“Kellie,” said my wise older sister, “You have a set of Barbie doll ornaments for your Christmas tree. You’ll be fine.” That broke the spell. Now here we are, nearly 18 years later, hanging the original Barbie in her black-and-white-bathing suit on what could be the last tree our daughter may be home to decorate. That’s being overly dramatic, and depends on when we decorate next year and a thousand other things but remember, I’m feeling contemplative.
I blink again and it’s New Year’s Day. Clara has stayed over safely with friends. Dave and I spent the evening before out, dinner with a small group in someone’s home, and we’re relaxing around the house. There’s this book I’ve been reading since 2002, or maybe 2001, called Simple Abundance. I call it my bible — it’s a series of short meditations, stories, paragraphs, parables, one for each day of the year. It’s a very 90s book about slowing down and decelerating the lifestyle, savoring small victories every chance we get. It’s divided into six sections and I know them by heart. Each leads naturally to the next principle of simple abundance, and I read this book each year, always finding new ways to interpret and apply the text. Gratitude, simplicity, order, harmony, beauty, joy.
The author suggests preparing a meal of Hoppin’ John on New Year’s Day: black eyed peas for luck, rice for health, collard greens for prosperity, baked ham and cornbread for flavor. We have none of that in the pantry, but we do have black beans and I am no perfectionist, so black beans we are having. I’ve been making black beans since Clara was a baby and a housekeeper we had, before we had a house and could no longer afford a housekeeper, explained how to boil the beans short and sweet, pour the water out, then boil it all up again. This way, she explained, it boils out the gas and you don’t have to soak the beans all night. The aroma of this dish is incredible, with fresh thyme, rosemary, onion, bacon; they’re delicious.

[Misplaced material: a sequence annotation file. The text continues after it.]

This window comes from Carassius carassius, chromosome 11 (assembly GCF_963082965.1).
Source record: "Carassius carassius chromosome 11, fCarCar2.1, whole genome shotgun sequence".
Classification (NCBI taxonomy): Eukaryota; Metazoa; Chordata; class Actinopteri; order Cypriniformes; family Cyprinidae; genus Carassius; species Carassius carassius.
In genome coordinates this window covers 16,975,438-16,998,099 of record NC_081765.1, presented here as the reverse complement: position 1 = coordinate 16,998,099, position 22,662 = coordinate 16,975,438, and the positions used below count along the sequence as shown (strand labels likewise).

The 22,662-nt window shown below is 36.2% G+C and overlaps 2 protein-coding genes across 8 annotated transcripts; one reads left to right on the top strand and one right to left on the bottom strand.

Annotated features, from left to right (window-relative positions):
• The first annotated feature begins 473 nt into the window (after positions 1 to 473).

Anyone who cooks beans from scratch knows there’s a warning on the label that you’ve got to sort through the beans to pick out rocks. They say “foreign materials” but it’s little tiny rocks. I’ve been doing this for nearly twenty years, and I’ve only found a few rocks — it’s pretty rare.
Nonetheless, dutifully I sort, intently pushing good, clean beans to one side of the big aluminum casserole dish, plucking the occasional withered bean out and into the trash. Sorting is an important skill. I think about the holiday, the new year, and how fast time is passing. We’re soon putting all those ornaments and the stories they hold back into the Christmas boxes and into storage for another year full of uncertainty.
I find a rock.
One little tiny rock like that could ruin a rack of expensive porcelain teeth in one hot second. At the very least, it would shiver your spine. I’m immediately buoyed by this little miracle. I see clearly the path of persistence and focus that has led to this act of protection for my family. Not only do I feed them, I keep them free from rocks! My worth is firmly grounded in my kitchen comforts, and finding this teensy rock somehow makes me feel like everything is going to be alright. Life will go on. I am the finder of rocks. I take this little thing, this foreign material smaller than a shriveled pea, and place it delicately in a crystal bowl to show my family when they come home. I think of the rock all week. I blink again.